What To Consider Before Hiking With Your Dog

dog hiking

Gearing up to hit the trail at your local national park or other hiking spot? If you’re like some pet owners, then you might be planning on taking your dog with you out on the trail. But before loading the dog up in the car, take a moment to consider if you should really bring your pup or not.

Are Dogs Allowed?

Though you may aim to take your four-legged companion everywhere you go, there are some trails and parks where pets simply are not allowed. For instance, it’s rare to find a national park in the U.S. that allows dogs on the trails. According to the Go Pet Friendly blog, the most pet-friendly national parks include:

  • Acadia National Park
  • Cuyahoga Valley National Park
  • Grand Canyon National Park
  • Great Sand Dunes National Park
  • Hot Springs National Park
  • Mammoth Cave National Park
  • Shenandoah National Park

Before heading to one of these parks, check the current regulations to make sure that you’re prepared. For instance, you may need a leash of a certain length in order to take your dog on the trails.

And if you’re in the UK, then you can enjoy the 15 national parks there with your pup. You can view the rules and regulation for bringing along your favorite four-legged friend on the National Parks UK website.

Are You And The Dog Prepared?

Though you might regularly do 13-mile hikes, consider for a moment if your dog can handle something like that. If you’ve never taken your pup out on trails, then start with some short trails to see how he does out there. Then, gradually work up to longer trails so that you can make sure the dog can handle the trail conditions. And, if you’re intending on putting a pack on the dog, practice with it around the house so that he can get used to carrying around the extra weight.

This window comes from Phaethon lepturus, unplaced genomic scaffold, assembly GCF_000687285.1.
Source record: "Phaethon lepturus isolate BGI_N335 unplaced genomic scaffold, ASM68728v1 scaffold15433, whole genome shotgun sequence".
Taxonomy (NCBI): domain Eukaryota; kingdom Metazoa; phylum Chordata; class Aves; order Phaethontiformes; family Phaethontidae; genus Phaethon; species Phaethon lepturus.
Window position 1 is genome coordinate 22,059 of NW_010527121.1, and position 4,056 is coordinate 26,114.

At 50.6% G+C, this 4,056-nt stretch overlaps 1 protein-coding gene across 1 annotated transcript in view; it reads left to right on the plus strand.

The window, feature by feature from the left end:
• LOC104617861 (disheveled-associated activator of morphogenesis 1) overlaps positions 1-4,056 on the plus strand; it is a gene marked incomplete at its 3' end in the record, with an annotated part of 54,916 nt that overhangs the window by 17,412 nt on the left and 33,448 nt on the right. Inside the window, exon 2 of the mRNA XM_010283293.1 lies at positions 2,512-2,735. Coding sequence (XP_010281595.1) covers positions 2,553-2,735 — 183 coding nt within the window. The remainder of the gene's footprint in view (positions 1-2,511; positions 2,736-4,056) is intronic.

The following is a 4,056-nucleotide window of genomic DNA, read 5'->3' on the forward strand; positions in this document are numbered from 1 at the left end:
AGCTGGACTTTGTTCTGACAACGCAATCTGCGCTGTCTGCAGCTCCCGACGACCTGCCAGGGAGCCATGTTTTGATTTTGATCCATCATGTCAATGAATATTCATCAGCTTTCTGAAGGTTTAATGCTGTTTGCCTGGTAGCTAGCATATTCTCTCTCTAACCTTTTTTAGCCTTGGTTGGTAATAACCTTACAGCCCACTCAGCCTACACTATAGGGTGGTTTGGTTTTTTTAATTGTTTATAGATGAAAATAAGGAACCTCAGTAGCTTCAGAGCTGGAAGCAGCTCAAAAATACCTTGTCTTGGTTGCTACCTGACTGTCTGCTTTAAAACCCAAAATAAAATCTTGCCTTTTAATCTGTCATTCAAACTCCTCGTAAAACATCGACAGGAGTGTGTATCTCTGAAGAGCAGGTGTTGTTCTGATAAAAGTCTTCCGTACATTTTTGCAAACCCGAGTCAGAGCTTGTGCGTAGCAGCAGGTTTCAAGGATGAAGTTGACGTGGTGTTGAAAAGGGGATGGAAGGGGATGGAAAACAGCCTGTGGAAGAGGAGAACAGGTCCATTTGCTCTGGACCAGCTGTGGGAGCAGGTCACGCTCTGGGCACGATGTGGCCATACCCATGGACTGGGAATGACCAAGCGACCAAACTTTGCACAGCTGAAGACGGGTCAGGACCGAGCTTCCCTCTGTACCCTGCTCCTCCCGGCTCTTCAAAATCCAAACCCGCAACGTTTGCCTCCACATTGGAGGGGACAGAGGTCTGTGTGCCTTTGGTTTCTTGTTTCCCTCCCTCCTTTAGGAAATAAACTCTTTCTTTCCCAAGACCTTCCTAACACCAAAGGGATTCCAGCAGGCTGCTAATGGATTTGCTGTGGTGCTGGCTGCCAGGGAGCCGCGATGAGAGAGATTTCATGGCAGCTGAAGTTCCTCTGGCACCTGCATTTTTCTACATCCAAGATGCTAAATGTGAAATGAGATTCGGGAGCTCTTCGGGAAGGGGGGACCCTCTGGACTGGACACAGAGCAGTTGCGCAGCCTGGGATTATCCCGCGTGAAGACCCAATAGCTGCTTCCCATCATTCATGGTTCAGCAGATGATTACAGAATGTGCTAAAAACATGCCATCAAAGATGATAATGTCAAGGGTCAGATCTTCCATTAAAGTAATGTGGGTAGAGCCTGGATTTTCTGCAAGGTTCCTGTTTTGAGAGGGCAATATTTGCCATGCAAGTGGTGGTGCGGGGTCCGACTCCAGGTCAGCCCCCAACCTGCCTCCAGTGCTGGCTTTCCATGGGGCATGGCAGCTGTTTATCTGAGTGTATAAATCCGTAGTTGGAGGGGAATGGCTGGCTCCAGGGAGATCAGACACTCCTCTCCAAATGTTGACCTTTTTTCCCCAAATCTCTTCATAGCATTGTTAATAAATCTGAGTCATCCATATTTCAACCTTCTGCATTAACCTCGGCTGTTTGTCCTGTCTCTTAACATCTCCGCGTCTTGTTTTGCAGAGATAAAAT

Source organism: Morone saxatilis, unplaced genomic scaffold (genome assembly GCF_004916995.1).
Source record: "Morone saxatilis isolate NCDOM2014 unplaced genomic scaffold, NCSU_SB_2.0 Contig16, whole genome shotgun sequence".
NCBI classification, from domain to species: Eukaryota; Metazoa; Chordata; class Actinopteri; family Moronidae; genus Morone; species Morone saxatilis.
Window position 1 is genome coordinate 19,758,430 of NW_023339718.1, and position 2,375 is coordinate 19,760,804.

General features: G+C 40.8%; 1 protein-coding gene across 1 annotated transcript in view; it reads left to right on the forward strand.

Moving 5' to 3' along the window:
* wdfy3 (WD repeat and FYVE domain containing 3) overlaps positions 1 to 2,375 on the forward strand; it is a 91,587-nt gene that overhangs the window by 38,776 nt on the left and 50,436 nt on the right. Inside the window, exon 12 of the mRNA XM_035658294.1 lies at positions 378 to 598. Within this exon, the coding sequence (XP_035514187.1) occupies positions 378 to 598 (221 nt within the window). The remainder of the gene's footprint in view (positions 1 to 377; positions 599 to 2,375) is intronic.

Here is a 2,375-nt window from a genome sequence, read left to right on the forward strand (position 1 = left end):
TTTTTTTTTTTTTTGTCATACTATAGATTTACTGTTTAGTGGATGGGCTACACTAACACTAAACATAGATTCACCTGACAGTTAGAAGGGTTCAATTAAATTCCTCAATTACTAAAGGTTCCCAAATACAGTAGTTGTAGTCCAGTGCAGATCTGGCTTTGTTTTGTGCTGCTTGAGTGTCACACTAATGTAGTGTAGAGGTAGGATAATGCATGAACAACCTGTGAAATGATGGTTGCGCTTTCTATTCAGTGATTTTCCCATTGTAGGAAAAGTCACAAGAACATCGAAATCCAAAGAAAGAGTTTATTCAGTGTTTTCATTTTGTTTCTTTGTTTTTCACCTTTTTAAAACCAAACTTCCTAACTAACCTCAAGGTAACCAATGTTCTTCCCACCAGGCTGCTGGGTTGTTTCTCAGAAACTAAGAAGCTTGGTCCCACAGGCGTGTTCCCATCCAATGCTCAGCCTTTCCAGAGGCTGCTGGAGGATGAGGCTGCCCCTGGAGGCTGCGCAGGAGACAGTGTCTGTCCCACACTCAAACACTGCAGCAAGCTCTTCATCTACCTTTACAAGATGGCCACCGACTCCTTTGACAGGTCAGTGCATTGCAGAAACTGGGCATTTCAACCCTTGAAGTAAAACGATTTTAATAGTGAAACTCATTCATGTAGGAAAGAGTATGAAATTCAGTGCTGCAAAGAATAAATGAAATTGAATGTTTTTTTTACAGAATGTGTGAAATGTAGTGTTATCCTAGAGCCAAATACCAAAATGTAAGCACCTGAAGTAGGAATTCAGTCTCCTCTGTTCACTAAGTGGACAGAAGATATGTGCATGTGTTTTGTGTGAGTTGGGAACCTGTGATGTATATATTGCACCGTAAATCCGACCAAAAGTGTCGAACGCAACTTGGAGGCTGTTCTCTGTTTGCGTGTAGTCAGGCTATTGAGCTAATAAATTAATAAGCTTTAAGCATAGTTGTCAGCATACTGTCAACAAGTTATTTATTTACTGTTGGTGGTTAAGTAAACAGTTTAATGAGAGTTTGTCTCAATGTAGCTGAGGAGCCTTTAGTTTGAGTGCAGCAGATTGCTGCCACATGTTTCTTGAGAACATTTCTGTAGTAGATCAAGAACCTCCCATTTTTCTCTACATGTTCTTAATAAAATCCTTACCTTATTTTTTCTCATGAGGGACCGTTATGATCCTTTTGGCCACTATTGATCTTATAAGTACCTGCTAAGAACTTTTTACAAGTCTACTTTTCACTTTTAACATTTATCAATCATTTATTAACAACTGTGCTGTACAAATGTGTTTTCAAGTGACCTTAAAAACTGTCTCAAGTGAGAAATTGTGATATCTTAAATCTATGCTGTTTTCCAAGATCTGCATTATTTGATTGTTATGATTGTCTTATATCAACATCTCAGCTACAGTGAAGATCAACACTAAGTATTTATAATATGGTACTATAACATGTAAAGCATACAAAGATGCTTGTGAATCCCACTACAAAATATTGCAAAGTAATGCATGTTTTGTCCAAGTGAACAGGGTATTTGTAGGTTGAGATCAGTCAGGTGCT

You’ll also want to ensure that you have basic emergency and survival supplies for the dog. Collapsible food and water dishes are a great way to make sure that your dog stays hydrated and nourished while hiking. Also remember to carry enough water to keep both you and your dog hydrated.

If the weather is cool, then you’ll also want to consider a dog vest and boots to keep Fido warm out there. Even if it’s not cold outside, the dog boots are a good way to keep the paw pads from getting cut out on the trail. And for rainy days, consider a rain jacket for your dog.

Follow Proper Etiquette

If you’ve found a hiking trail that is dog-friendly, be sure to follow proper etiquette so that it stays that way. This means picking up after your pup instead of leaving dog poop on the trail. You’ll also need to keep your four-legged friend calm when other people and pets pass by you on the trail. If you need to hold your dog to keep him calm, then do so. If you’re unsure how your dog will react to others you might meet on the trail, then consider hiking with your pet in the off-season or on trails that are not frequented by other hikers.

Also make sure that you have a study leash before setting out for the hiking trail. This means don’t bring your normal extendable leash. Instead, choose something more durable that is at least 6-feet in length, which is the most common leash requirement at parks in the United States. And in the UK national parks, you’ll need one that is no more than 2-metres long (though requires may vary by park and in Scotland).

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